- Power of Attorney
- Health Care Directive
- Last Will and Testament
In Minnesota, these are what I refer to as “foundational estate planning documents” – and, everyone should have them. Why? If you want a stress-free retirement and aging process, plan ahead! If you have a family, take care of them if something happens to you and help them care for you with documents that allow them to make decisions for you. These three important documents cover the basic issues of choosing who will speak for you if you become incapacitated and how you would like your assets/belongings distributed upon your death.
NAELA (National Academy of Elder Law Attorneys) just published a press release saying the same thing – it inspired me to write this three-part series. NAELA talked about 4 documents because some states deal with Health Care Directives differently than we do here in Minnesota, but it’s the same plea – plan ahead and make sure you have these foundational documents for living your life free from the fear that comes from wondering “what would happen if…..”
Document No. 2 Health Care Directive (HCD)
This is a document similar in many ways to the Power of Attorney (POA) but it deals specifically with your health care decisions. A HCD allows you to do two things: 1) name at least one agent (someone who will make health care decisions for you if you become incapacitated) and, 2) allows you to write specific instructions about what your wishes are for your health care if you cannot speak for yourself. If you’ve ever been in a position of having to make a health care decision for someone else without knowing what they really wanted for themselves, you know how important a document like this is.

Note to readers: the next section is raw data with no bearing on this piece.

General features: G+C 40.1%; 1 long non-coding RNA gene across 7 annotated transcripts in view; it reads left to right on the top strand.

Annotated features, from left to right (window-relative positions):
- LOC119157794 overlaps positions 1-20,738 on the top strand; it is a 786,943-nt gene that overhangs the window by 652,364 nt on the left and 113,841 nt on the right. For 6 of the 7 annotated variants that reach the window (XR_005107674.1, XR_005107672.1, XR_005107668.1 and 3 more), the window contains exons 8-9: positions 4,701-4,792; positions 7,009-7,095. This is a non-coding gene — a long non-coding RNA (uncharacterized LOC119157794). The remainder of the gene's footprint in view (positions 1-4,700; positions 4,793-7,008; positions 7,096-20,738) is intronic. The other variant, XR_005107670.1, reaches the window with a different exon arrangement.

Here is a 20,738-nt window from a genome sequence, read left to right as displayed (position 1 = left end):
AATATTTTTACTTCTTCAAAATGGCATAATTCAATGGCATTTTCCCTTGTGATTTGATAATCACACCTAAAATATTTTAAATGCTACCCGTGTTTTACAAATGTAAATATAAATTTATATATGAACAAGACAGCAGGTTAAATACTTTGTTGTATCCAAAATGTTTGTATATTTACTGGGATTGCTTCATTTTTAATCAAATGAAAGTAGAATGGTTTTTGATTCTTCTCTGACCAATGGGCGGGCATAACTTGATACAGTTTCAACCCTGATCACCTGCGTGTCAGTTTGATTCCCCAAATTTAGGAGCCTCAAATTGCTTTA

The main difference is that a HCD only “springs into effect” upon the incapacity of the person who made the HCD. It also “springs out of effect” if the person regains their capacity. (Remember the durable POA is effective upon its execution – it needn’t wait for incapacity to be effective.)
We as individuals have a right to make our own health care decisions. This document is basically an extension of that right. By naming someone who will speak for you if you are unable (either permanently or temporarily), and/or including instructions, your own wishes can be followed.
I tell my clients this is an invaluable document for two main reasons: 1) it allows you to exercise your own choice of agent, and 2) it’s an important opportunity to think through end-of-life scenarios, which we will all face at some point (!) and examine the basic principles and beliefs behind how you value your life and how you live it.
Like the POA, if you don’t choose, the court, or in many cases, the hospital staff will decide who should speak for you. Again, a capable and willing family member may likely be called upon. But, which one? The one you want? And, what if you don’t have any family members at the ready? If the court decides for you, it’s called a guardianship. A guardian has authority to make decisions for your person (where you live, what doctor you visit, what health care you receive), as opposed to a conservator, who holds financial authority.
A HCD does not require an attorney in order to be properly executed. There are all sorts of options available online and from a number of different sources, including most large health care providers. I wouldn’t discourage anyone from getting one and executing it, copying it and distributing it to appropriate parties. Whatever will get it done! But, an attorney is probably going to make it easier for you – offering this document automatically, and knowing more than most about expressing your wishes in well-executed, clear and precise language that can avoid misunderstandings or confusion among medical professionals and family members.
All three of these foundational documents must be drafted and executed (signed by you and notarized and/or witnessed) while you have the capacity to make your own decisions. That means, if you wait until there is a problem, you may lose your opportunity to make them. As I’ve explained in other entries, although there are court appointed alternatives, they can be impersonal, impractical, costly and unpleasant, to say the least.
Don’t delay. A phone call to make an appointment with an Elder Law or Estate Planning Attorney can get the ball rolling. You may be surprised how reasonable the cost and how straight-forward the process.
Stay tuned for PART III (Last Will and Testament) published next. PART I (Power of Attorney may be read in the archives of Legallymade.com, official blog site for Decoro Law, PLLC.This blog is written by Bridget-Michaele Reischl, Attorney DECORO LAW OFFICE, PLLC www.decorolaw.com